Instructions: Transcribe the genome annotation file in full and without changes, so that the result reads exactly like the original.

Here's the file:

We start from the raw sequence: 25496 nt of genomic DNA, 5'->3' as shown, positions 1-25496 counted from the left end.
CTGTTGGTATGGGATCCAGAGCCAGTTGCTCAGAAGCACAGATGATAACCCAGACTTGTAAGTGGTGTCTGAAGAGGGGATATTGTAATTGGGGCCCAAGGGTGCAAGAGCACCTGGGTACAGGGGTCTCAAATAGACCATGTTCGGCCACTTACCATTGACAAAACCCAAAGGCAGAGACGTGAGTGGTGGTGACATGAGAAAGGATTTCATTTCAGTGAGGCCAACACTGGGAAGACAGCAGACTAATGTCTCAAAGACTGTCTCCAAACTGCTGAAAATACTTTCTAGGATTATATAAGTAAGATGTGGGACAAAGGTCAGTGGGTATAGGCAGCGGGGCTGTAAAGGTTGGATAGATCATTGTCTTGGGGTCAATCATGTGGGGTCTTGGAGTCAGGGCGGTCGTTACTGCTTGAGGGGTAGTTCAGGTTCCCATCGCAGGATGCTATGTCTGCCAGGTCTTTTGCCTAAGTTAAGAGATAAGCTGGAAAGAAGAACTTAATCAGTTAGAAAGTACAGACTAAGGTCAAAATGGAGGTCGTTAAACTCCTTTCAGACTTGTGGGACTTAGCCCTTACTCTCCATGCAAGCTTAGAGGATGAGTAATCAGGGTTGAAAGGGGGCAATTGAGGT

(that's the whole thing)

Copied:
We start from the raw sequence: 25496 nt of genomic DNA, 5'->3' as shown, positions 1-25496 counted from the left end.
CTGTTGGTATGGGATCCAGAGCCAGTTGCTCAGAAGCACAGATGATAACCCAGACTTGTAAGTGGTGTCTGAAGAGGGGATATTGTAATTGGGGCCCAAGGGTGCAAGAGCACCTGGGTACAGGGGTCTCAAATAGACCATGTTCGGCCACTTACCATTGACAAAACCCAAAGGCAGAGACGTGAGTGGTGGTGACATGAGAAAGGATTTCATTTCAGTGAGGCCAACACTGGGAAGACAGCAGACTAATGTCTCAAAGACTGTCTCCAAACTGCTGAAAATACTTTCTAGGATTATATAAGTAAGATGTGGGACAAAGGTCAGTGGGTATAGGCAGCGGGGCTGTAAAGGTTGGATAGATCATTGTCTTGGGGTCAATCATGTGGGGTCTTGGAGTCAGGGCGGTCGTTACTGCTTGAGGGGTAGTTCAGGTTCCCATCGCAGGATGCTATGTCTGCCAGGTCTTTTGCCTAAGTTAAGAGATAAGCTGGAAAGAAGAACTTAATCAGTTAGAAAGTACAGACTAAGGTCAAAATGGAGGTCGTTAAACTCCTTTCAGACTTGTGGGACTTAGCCCTTACTCTCCATGCAAGCTTAGAGGATGAGTAATCAGGGTTGAAAGGGGGCAATTGAGGT